GM is no big fan of modern architecture. He thinks it has its place, but in a walkable urban community it often creates a dismal void. And for Georgetown in particular it presents a distinct problem: Georgetown’s primary competitive advantage over other retail districts is its sense of historical place. If it were to lose the appearance of a 19th century village it would become Clarendon without the Metro access.
But should it be a total prohibition? Can Georgetown incorporate more modernism into its built environment without losing its primary competitive advantage? GM thinks it can. And there’s a great example already here in Georgetown of how Modernism can be incorporated into Victorian architecture without overpowering the sense of historical place: Cady’s Alley.
Cady’s Alley is an East Banc development between M St. and Cady’s Alley. It houses a variety of expensive furniture and design stores, a German-style cafe, and an “it” night club. It was pieced together by Anthony Lanier starting around 1998. It has been highly praised for bringing high-end life style to a previously rat infested alleyway.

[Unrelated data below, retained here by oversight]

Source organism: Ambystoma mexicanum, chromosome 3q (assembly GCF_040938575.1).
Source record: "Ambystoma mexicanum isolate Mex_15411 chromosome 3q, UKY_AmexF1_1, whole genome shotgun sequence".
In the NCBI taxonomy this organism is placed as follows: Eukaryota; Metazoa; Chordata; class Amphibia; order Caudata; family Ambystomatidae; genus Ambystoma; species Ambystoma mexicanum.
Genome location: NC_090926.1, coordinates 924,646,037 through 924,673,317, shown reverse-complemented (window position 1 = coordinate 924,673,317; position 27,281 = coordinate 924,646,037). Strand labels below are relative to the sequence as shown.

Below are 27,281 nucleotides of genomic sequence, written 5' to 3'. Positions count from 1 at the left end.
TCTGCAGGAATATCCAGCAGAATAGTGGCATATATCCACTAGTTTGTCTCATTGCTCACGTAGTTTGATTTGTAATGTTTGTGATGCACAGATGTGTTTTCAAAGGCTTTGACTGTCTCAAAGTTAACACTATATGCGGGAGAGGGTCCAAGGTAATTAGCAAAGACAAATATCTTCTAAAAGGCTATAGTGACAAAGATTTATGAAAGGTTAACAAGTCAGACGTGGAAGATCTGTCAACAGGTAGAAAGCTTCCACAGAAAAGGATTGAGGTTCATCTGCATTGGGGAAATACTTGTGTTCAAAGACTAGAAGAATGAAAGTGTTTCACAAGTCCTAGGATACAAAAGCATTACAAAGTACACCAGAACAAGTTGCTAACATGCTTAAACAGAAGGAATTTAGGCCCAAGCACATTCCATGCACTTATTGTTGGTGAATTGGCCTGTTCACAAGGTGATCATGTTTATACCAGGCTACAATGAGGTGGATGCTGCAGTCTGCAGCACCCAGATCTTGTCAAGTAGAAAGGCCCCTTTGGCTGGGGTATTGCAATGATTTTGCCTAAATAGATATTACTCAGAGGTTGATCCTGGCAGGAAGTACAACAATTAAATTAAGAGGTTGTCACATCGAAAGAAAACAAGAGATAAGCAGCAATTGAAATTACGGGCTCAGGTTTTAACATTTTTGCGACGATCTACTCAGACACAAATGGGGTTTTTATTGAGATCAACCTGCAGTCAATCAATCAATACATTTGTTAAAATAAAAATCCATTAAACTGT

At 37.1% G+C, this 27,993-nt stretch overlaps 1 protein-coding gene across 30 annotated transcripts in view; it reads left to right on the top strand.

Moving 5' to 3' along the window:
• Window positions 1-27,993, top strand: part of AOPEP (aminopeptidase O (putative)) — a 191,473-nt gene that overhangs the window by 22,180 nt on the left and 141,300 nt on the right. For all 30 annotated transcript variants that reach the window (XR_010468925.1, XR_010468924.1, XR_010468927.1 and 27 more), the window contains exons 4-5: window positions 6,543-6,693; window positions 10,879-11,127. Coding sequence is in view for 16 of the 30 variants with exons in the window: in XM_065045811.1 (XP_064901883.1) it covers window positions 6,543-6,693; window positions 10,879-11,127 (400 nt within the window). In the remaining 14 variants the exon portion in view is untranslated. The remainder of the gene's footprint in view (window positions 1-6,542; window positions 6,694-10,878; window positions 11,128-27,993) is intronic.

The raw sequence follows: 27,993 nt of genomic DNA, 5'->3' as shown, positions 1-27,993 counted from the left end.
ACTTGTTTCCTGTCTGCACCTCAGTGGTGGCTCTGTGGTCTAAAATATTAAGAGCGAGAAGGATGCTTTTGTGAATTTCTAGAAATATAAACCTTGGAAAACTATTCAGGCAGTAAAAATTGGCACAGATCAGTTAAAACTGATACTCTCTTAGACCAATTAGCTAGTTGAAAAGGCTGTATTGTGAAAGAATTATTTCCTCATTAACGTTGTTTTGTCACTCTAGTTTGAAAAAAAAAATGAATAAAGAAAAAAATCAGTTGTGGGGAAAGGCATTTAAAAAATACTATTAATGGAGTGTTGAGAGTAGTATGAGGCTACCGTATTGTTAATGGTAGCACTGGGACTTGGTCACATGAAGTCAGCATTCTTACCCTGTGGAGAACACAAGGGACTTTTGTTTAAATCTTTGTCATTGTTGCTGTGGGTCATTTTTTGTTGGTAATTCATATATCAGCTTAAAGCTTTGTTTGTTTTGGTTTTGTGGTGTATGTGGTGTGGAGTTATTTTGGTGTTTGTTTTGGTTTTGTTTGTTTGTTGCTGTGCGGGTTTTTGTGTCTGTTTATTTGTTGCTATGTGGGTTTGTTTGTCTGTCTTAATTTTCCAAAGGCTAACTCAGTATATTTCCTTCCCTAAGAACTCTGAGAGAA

Where it truly succeeds is in merging modern design with the pre-modern industrial buildings. The photo above is a good example of how clean and stark shapes sit smoothly on top of centuries old foundations.
The interior space is decidely modern as well. Light and airy spaces with open stairwells and walls of glass. All encased in 150 year old brick buildings.
Perhaps the key element to Cady’s Alley’s design success is Lanier’s European roots. Anybody who has spent much time in the great cities of Europe knows that places like Lanier’s hometown of Vienna are much better than we are at retrofitting modern styles to ancient architecture. Moreover, they are full of the the tiny alleyways like Cady’s Alley filled to the gills with shops and cafes.
And speaking of cafes, the whole enterprise would be a failure without one. And on that front the development succeeded with flying colors:
Sitting in Leopold’s Kafe Konditorei it is easy to fool yourself into thinking you’ve slipped off to old Wien for a kaffee and brotchen.
So do you think Cady’s Alley shows the way towards incorporating modern design without effacing history? Or are modernism’s faults too glaring to allow mar our neighborhood’s strongest asset? Maybe the Apple Store should have tried to move there instead…